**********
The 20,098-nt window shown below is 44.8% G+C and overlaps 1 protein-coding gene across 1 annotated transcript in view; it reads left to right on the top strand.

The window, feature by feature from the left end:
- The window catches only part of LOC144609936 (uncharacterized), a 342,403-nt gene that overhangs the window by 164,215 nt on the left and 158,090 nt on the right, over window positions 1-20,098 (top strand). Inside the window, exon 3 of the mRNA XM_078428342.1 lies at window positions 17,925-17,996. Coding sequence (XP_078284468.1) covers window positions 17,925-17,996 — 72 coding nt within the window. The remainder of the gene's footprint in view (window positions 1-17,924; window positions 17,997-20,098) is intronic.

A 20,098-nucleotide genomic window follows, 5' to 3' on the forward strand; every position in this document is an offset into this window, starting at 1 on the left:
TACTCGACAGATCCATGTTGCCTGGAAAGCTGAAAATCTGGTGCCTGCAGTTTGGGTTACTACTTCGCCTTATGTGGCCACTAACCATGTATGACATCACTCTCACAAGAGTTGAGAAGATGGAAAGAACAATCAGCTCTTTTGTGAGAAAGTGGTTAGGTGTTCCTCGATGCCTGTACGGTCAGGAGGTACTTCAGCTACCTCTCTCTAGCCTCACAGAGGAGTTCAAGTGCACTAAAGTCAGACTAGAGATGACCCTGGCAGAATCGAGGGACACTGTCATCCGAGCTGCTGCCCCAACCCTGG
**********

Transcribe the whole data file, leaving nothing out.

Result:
The 20,098-nt window shown below is 44.8% G+C and overlaps 1 protein-coding gene across 1 annotated transcript in view; it reads left to right on the top strand.

The window, feature by feature from the left end:
- The window catches only part of LOC144609936 (uncharacterized), a 342,403-nt gene that overhangs the window by 164,215 nt on the left and 158,090 nt on the right, over window positions 1-20,098 (top strand). Inside the window, exon 3 of the mRNA XM_078428342.1 lies at window positions 17,925-17,996. Coding sequence (XP_078284468.1) covers window positions 17,925-17,996 — 72 coding nt within the window. The remainder of the gene's footprint in view (window positions 1-17,924; window positions 17,997-20,098) is intronic.

A 20,098-nucleotide genomic window follows, 5' to 3' on the forward strand; every position in this document is an offset into this window, starting at 1 on the left:
TACTCGACAGATCCATGTTGCCTGGAAAGCTGAAAATCTGGTGCCTGCAGTTTGGGTTACTACTTCGCCTTATGTGGCCACTAACCATGTATGACATCACTCTCACAAGAGTTGAGAAGATGGAAAGAACAATCAGCTCTTTTGTGAGAAAGTGGTTAGGTGTTCCTCGATGCCTGTACGGTCAGGAGGTACTTCAGCTACCTCTCTCTAGCCTCACAGAGGAGTTCAAGTGCACTAAAGTCAGACTAGAGATGACCCTGGCAGAATCGAGGGACACTGTCATCCGAGCTGCTGCCCCAACCCTGG